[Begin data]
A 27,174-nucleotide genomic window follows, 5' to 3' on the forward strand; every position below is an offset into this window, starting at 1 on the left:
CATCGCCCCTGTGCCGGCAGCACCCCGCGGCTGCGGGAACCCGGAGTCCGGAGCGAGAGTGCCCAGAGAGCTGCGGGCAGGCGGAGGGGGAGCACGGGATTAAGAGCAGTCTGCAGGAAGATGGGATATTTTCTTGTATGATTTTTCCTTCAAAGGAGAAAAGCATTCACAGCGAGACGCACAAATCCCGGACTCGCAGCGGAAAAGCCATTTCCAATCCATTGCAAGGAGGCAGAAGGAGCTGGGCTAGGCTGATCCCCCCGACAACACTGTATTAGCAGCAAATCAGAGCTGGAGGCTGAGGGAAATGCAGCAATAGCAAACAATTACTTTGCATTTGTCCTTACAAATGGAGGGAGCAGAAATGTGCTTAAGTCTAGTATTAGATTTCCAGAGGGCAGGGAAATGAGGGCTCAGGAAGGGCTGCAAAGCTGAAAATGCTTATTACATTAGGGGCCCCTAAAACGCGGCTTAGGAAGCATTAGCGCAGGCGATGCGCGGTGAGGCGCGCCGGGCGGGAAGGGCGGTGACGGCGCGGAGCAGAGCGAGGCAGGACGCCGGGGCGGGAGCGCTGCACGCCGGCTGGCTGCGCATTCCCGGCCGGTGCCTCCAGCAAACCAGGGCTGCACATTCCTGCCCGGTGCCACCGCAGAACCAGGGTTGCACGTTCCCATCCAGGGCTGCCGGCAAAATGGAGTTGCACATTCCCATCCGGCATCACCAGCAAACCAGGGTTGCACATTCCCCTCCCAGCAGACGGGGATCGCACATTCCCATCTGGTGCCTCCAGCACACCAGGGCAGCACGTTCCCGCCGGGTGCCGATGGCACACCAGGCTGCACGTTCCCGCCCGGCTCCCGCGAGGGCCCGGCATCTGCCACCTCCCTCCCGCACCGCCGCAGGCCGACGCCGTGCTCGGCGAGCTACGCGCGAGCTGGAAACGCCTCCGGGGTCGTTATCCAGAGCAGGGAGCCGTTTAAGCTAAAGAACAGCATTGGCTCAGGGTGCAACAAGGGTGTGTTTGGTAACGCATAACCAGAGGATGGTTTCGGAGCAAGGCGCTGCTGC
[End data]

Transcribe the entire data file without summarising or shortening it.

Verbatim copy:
A 27,174-nucleotide genomic window follows, 5' to 3' on the forward strand; every position below is an offset into this window, starting at 1 on the left:
CATCGCCCCTGTGCCGGCAGCACCCCGCGGCTGCGGGAACCCGGAGTCCGGAGCGAGAGTGCCCAGAGAGCTGCGGGCAGGCGGAGGGGGAGCACGGGATTAAGAGCAGTCTGCAGGAAGATGGGATATTTTCTTGTATGATTTTTCCTTCAAAGGAGAAAAGCATTCACAGCGAGACGCACAAATCCCGGACTCGCAGCGGAAAAGCCATTTCCAATCCATTGCAAGGAGGCAGAAGGAGCTGGGCTAGGCTGATCCCCCCGACAACACTGTATTAGCAGCAAATCAGAGCTGGAGGCTGAGGGAAATGCAGCAATAGCAAACAATTACTTTGCATTTGTCCTTACAAATGGAGGGAGCAGAAATGTGCTTAAGTCTAGTATTAGATTTCCAGAGGGCAGGGAAATGAGGGCTCAGGAAGGGCTGCAAAGCTGAAAATGCTTATTACATTAGGGGCCCCTAAAACGCGGCTTAGGAAGCATTAGCGCAGGCGATGCGCGGTGAGGCGCGCCGGGCGGGAAGGGCGGTGACGGCGCGGAGCAGAGCGAGGCAGGACGCCGGGGCGGGAGCGCTGCACGCCGGCTGGCTGCGCATTCCCGGCCGGTGCCTCCAGCAAACCAGGGCTGCACATTCCTGCCCGGTGCCACCGCAGAACCAGGGTTGCACGTTCCCATCCAGGGCTGCCGGCAAAATGGAGTTGCACATTCCCATCCGGCATCACCAGCAAACCAGGGTTGCACATTCCCCTCCCAGCAGACGGGGATCGCACATTCCCATCTGGTGCCTCCAGCACACCAGGGCAGCACGTTCCCGCCGGGTGCCGATGGCACACCAGGCTGCACGTTCCCGCCCGGCTCCCGCGAGGGCCCGGCATCTGCCACCTCCCTCCCGCACCGCCGCAGGCCGACGCCGTGCTCGGCGAGCTACGCGCGAGCTGGAAACGCCTCCGGGGTCGTTATCCAGAGCAGGGAGCCGTTTAAGCTAAAGAACAGCATTGGCTCAGGGTGCAACAAGGGTGTGTTTGGTAACGCATAACCAGAGGATGGTTTCGGAGCAAGGCGCTGCTGC